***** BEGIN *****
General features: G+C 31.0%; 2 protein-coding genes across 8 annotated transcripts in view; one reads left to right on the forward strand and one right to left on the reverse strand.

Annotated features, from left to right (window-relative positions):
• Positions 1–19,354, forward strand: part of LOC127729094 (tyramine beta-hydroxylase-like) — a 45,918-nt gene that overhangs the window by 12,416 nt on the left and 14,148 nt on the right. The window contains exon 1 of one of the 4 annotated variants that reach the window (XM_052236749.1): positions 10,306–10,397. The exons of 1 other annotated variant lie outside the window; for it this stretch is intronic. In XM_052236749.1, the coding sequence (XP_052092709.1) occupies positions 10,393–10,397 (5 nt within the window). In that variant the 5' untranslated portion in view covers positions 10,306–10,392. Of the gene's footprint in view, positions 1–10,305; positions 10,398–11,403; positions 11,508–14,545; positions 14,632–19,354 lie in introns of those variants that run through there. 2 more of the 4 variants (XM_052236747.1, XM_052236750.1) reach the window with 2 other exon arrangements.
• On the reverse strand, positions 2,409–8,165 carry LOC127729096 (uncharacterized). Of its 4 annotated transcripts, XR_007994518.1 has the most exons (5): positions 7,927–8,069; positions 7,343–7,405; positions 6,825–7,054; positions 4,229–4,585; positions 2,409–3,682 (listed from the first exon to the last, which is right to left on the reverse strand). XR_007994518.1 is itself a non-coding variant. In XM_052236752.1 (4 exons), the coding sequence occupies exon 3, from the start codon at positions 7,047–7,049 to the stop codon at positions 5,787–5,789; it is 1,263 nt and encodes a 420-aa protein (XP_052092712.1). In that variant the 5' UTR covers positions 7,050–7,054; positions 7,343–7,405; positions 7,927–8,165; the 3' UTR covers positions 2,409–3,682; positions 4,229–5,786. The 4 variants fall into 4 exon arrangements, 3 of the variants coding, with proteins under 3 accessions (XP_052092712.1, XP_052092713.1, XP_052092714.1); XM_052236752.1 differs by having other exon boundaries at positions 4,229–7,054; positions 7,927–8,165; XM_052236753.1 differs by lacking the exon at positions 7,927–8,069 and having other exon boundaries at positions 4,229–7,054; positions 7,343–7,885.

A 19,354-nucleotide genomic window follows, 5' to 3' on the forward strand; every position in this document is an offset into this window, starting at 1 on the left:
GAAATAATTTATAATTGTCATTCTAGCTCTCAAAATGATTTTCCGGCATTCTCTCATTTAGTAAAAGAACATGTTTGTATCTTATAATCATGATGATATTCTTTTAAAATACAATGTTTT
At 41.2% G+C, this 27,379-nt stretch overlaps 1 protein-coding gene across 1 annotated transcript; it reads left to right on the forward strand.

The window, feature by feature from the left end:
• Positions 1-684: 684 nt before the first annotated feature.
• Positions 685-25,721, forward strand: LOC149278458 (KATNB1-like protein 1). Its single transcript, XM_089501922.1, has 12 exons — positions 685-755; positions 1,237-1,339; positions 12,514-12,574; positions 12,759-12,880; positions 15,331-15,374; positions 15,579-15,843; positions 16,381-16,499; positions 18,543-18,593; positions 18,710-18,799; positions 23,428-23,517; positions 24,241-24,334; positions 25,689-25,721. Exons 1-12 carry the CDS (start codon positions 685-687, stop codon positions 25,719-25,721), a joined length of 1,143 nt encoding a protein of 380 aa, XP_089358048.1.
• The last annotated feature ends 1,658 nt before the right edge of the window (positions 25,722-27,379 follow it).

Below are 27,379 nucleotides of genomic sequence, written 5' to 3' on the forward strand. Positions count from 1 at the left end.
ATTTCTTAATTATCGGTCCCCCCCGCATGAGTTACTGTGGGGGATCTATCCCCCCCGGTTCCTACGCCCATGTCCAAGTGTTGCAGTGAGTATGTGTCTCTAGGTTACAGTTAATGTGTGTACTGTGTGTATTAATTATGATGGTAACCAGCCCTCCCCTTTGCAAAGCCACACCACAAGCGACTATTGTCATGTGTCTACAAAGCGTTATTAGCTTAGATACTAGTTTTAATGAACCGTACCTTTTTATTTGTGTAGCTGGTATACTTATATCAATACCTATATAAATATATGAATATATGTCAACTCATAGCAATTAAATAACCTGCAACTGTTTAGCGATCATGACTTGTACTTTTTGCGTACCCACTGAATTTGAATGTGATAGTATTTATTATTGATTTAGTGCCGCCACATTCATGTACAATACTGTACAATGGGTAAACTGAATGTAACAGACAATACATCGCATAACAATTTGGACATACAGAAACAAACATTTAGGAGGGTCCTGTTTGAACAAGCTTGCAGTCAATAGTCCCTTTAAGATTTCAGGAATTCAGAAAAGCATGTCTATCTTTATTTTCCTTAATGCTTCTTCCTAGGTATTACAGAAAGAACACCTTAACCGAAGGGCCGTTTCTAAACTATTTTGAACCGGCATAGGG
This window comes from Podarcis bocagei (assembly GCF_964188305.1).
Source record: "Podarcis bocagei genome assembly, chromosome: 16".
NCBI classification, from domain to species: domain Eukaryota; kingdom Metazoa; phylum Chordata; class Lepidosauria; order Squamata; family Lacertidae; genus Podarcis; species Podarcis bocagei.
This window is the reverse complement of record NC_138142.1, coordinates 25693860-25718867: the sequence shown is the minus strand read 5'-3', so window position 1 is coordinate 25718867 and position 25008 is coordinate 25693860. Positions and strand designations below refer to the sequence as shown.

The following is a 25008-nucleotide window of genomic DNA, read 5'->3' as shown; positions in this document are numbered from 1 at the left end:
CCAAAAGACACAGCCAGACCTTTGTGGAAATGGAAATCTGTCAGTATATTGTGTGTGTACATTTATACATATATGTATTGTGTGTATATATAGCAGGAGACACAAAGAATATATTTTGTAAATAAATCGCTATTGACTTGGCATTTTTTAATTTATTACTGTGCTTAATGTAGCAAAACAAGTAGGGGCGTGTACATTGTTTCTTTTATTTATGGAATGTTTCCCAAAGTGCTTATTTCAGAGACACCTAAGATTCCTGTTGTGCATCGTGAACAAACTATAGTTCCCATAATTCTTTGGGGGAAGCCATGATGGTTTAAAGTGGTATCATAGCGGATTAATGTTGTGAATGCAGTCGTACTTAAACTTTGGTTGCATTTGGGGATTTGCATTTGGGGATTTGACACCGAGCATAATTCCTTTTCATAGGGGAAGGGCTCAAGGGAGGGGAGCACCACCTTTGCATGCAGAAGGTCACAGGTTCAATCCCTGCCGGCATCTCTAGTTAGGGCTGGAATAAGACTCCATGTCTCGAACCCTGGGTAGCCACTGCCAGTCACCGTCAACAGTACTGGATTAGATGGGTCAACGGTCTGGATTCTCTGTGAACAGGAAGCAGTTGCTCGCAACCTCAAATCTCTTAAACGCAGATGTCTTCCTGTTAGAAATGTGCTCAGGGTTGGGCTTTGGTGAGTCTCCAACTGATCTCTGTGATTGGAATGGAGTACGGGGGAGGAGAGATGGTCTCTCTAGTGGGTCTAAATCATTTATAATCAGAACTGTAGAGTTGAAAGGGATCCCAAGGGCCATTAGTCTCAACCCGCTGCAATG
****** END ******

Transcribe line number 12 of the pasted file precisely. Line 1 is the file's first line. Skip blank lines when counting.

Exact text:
Below are 27,379 nucleotides of genomic sequence, written 5' to 3' on the forward strand. Positions count from 1 at the left end.